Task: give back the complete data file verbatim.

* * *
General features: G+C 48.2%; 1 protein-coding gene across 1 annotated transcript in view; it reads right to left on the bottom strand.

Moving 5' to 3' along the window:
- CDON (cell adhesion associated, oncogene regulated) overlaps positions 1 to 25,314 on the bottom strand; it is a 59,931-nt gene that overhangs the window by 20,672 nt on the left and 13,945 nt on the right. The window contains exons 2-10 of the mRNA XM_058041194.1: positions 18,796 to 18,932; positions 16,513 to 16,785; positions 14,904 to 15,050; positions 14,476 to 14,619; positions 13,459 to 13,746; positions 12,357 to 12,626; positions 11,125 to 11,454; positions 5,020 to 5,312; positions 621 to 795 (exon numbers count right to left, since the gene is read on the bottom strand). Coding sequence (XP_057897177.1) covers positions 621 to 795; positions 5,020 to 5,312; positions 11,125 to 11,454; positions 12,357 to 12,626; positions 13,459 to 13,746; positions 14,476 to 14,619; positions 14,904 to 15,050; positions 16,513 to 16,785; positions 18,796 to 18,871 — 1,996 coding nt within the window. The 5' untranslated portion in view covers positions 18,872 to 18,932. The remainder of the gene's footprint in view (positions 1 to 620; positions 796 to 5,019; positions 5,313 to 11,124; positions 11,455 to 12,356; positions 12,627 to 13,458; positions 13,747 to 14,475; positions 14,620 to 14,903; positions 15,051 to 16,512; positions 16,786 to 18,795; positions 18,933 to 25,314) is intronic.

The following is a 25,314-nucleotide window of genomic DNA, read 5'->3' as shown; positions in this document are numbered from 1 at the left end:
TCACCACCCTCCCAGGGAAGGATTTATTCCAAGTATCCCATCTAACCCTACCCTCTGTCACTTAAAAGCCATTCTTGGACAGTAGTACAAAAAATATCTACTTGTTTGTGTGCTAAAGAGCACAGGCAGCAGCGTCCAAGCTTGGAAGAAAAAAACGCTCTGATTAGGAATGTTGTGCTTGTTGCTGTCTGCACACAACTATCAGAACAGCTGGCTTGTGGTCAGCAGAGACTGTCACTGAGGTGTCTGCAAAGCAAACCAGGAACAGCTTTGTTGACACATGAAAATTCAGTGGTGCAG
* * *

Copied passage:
General features: G+C 48.2%; 1 protein-coding gene across 1 annotated transcript in view; it reads right to left on the bottom strand.

Moving 5' to 3' along the window:
- CDON (cell adhesion associated, oncogene regulated) overlaps positions 1 to 25,314 on the bottom strand; it is a 59,931-nt gene that overhangs the window by 20,672 nt on the left and 13,945 nt on the right. The window contains exons 2-10 of the mRNA XM_058041194.1: positions 18,796 to 18,932; positions 16,513 to 16,785; positions 14,904 to 15,050; positions 14,476 to 14,619; positions 13,459 to 13,746; positions 12,357 to 12,626; positions 11,125 to 11,454; positions 5,020 to 5,312; positions 621 to 795 (exon numbers count right to left, since the gene is read on the bottom strand). Coding sequence (XP_057897177.1) covers positions 621 to 795; positions 5,020 to 5,312; positions 11,125 to 11,454; positions 12,357 to 12,626; positions 13,459 to 13,746; positions 14,476 to 14,619; positions 14,904 to 15,050; positions 16,513 to 16,785; positions 18,796 to 18,871 — 1,996 coding nt within the window. The 5' untranslated portion in view covers positions 18,872 to 18,932. The remainder of the gene's footprint in view (positions 1 to 620; positions 796 to 5,019; positions 5,313 to 11,124; positions 11,455 to 12,356; positions 12,627 to 13,458; positions 13,747 to 14,475; positions 14,620 to 14,903; positions 15,051 to 16,512; positions 16,786 to 18,795; positions 18,933 to 25,314) is intronic.

The following is a 25,314-nucleotide window of genomic DNA, read 5'->3' as shown; positions in this document are numbered from 1 at the left end:
TCACCACCCTCCCAGGGAAGGATTTATTCCAAGTATCCCATCTAACCCTACCCTCTGTCACTTAAAAGCCATTCTTGGACAGTAGTACAAAAAATATCTACTTGTTTGTGTGCTAAAGAGCACAGGCAGCAGCGTCCAAGCTTGGAAGAAAAAAACGCTCTGATTAGGAATGTTGTGCTTGTTGCTGTCTGCACACAACTATCAGAACAGCTGGCTTGTGGTCAGCAGAGACTGTCACTGAGGTGTCTGCAAAGCAAACCAGGAACAGCTTTGTTGACACATGAAAATTCAGTGGTGCAG